MINI REVIEW: Tell the Wolves I’m Home; Carol Rifka Brunt

Tell the Wolves I’m Home


In this striking literary debut, Carol Rifka Brunt unfolds a moving story of love, grief, and renewal as two lonely people become the unlikeliest of friends and find that sometimes you don’t know you’ve lost someone until you’ve found them.

1987. There’s only one person who has ever truly understood fourteen-year-old June Elbus, and that’s her uncle, the renowned painter Finn Weiss. Shy at school and distant from her older sister, June can only be herself in Finn’s company; he is her godfather, confidant, and best friend. So when he dies, far too young, of a mysterious illness her mother can barely speak about, June’s world is turned upside down. But Finn’s death brings a surprise acquaintance into June’s life—someone who will help her to heal, and to question what she thinks she knows about Finn, her family, and even her own heart.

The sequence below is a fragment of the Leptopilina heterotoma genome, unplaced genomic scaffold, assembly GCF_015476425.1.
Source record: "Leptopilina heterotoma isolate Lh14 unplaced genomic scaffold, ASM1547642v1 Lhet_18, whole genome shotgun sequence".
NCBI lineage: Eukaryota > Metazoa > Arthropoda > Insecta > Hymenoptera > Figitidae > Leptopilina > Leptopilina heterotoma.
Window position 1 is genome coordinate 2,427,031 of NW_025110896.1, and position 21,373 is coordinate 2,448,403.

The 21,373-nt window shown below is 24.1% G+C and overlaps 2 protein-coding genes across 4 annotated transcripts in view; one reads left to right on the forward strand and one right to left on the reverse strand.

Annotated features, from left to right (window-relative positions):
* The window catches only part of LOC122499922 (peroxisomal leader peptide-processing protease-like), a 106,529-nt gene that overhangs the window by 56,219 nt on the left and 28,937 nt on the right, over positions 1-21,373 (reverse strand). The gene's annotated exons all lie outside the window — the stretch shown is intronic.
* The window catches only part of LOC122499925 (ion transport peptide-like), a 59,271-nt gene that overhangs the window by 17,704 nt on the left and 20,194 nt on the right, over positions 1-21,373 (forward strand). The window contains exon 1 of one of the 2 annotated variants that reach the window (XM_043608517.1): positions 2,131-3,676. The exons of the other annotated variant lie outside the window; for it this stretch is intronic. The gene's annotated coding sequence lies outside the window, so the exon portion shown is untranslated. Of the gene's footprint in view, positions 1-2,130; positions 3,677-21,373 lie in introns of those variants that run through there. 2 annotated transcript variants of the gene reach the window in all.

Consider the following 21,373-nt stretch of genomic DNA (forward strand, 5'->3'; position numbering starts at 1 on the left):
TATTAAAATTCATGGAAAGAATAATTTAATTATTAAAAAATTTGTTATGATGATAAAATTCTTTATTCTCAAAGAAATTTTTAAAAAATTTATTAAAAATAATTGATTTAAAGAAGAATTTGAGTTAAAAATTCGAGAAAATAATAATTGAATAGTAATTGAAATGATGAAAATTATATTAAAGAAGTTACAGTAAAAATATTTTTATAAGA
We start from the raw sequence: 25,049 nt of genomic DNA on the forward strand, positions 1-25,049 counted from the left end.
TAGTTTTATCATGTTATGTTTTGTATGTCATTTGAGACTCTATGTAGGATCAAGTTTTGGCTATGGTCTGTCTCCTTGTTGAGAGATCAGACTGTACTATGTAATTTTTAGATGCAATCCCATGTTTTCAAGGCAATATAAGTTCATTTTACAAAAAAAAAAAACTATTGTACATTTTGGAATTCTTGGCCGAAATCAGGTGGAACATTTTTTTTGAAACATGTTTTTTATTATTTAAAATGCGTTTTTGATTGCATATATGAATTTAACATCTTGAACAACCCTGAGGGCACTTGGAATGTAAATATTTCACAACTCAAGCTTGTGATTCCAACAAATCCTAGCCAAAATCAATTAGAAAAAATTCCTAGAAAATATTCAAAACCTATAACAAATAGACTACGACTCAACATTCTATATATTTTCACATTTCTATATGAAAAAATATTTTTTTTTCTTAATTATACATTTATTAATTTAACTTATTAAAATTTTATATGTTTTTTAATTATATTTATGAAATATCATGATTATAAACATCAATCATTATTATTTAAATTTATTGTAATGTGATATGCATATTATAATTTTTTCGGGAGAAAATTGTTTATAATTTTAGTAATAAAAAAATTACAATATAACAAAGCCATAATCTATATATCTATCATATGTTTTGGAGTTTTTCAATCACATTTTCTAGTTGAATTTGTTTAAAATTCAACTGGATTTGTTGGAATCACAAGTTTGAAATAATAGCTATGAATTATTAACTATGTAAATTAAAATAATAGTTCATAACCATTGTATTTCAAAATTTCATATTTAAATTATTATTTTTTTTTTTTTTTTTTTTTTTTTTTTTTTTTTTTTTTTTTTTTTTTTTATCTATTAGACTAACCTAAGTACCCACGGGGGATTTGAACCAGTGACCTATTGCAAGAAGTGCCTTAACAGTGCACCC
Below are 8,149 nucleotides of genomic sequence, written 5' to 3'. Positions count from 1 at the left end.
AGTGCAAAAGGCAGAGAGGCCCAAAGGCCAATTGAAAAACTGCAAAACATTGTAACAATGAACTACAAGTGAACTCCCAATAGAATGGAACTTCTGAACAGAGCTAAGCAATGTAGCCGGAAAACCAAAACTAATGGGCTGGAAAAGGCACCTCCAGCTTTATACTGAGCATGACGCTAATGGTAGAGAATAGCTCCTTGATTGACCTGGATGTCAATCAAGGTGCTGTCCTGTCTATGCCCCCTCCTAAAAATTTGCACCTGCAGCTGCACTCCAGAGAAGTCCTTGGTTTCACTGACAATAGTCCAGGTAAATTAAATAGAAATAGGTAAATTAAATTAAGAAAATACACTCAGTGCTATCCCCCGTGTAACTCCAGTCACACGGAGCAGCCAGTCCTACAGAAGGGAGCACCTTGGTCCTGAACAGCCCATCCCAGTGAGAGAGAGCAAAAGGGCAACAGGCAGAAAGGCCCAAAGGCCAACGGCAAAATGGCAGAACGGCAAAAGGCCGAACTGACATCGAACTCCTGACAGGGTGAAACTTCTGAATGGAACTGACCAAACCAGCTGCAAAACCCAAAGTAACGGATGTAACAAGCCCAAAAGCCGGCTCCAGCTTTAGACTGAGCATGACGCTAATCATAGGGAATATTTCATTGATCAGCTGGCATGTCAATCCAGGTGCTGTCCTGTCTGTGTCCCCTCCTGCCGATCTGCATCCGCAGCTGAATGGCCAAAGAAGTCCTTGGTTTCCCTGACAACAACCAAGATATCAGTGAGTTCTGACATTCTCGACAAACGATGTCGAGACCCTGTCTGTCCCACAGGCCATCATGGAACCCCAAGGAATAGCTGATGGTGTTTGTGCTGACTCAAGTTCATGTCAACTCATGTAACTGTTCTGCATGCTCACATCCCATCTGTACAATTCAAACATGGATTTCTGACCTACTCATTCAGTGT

At Finn’s funeral, June notices a strange man lingering just beyond the crowd. A few days later, she receives a package in the mail. Inside is a beautiful teapot she recognizes from Finn’s apartment, and a note from Toby, the stranger, asking for an opportunity to meet. As the two begin to spend time together, June realizes she’s not the only one who misses Finn, and if she can bring herself to trust this unexpected friend, he just might be the one she needs the most.

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Sell it In Sixty Seconds:
This is Brunt’s debut novel, and needless to say it leaves you yearning for more from June and her story. This whole book is told through the eyes of a shattered young girl, whom is wise beyond her years.  Tell the Wolves I’m Home is a story that will stay with you long after finishing the last page, because the characters truly become your friends.  Brunt delivers angst, pain, love, loss, and tragedy all in one beautifully packaged book.  This is a do not miss.  One worth reading, and definitely worth owning as well. 
Recommend for: Adult fiction fans, contemporary fans, YA contemporary lovers who can stand some tough subject matter 
Rating:  5/5
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